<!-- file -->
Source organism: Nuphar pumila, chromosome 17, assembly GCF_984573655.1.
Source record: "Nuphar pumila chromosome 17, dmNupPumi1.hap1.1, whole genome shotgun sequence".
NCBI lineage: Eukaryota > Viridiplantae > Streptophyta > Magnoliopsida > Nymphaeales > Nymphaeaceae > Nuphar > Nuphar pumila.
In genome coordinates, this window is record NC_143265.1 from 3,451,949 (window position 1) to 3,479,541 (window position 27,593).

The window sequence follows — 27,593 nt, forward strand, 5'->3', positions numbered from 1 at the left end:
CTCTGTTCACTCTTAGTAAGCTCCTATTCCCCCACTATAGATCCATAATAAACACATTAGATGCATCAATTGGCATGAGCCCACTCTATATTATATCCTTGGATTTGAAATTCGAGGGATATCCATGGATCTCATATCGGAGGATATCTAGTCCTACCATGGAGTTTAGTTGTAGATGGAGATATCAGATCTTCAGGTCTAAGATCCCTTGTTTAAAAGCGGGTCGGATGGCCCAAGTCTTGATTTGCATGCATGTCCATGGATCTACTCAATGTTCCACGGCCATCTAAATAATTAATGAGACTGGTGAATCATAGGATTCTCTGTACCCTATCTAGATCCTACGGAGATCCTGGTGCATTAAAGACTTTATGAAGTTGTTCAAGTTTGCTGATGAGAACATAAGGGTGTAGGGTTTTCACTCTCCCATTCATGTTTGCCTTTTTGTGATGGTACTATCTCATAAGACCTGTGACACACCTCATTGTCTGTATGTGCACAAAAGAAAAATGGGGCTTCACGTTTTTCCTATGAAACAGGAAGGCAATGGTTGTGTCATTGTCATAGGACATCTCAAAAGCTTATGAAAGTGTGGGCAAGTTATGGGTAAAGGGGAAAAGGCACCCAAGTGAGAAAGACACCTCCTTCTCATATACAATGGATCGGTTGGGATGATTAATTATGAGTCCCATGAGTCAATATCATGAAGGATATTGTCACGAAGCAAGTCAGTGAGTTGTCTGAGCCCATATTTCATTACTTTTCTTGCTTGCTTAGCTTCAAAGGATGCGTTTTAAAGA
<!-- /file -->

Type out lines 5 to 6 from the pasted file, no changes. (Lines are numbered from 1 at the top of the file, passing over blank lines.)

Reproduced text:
The window sequence follows — 27,593 nt, forward strand, 5'->3', positions numbered from 1 at the left end:
CTCTGTTCACTCTTAGTAAGCTCCTATTCCCCCACTATAGATCCATAATAAACACATTAGATGCATCAATTGGCATGAGCCCACTCTATATTATATCCTTGGATTTGAAATTCGAGGGATATCCATGGATCTCATATCGGAGGATATCTAGTCCTACCATGGAGTTTAGTTGTAGATGGAGATATCAGATCTTCAGGTCTAAGATCCCTTGTTTAAAAGCGGGTCGGATGGCCCAAGTCTTGATTTGCATGCATGTCCATGGATCTACTCAATGTTCCACGGCCATCTAAATAATTAATGAGACTGGTGAATCATAGGATTCTCTGTACCCTATCTAGATCCTACGGAGATCCTGGTGCATTAAAGACTTTATGAAGTTGTTCAAGTTTGCTGATGAGAACATAAGGGTGTAGGGTTTTCACTCTCCCATTCATGTTTGCCTTTTTGTGATGGTACTATCTCATAAGACCTGTGACACACCTCATTGTCTGTATGTGCACAAAAGAAAAATGGGGCTTCACGTTTTTCCTATGAAACAGGAAGGCAATGGTTGTGTCATTGTCATAGGACATCTCAAAAGCTTATGAAAGTGTGGGCAAGTTATGGGTAAAGGGGAAAAGGCACCCAAGTGAGAAAGACACCTCCTTCTCATATACAATGGATCGGTTGGGATGATTAATTATGAGTCCCATGAGTCAATATCATGAAGGATATTGTCACGAAGCAAGTCAGTGAGTTGTCTGAGCCCATATTTCATTACTTTTCTTGCTTGCTTAGCTTCAAAGGATGCGTTTTAAAGA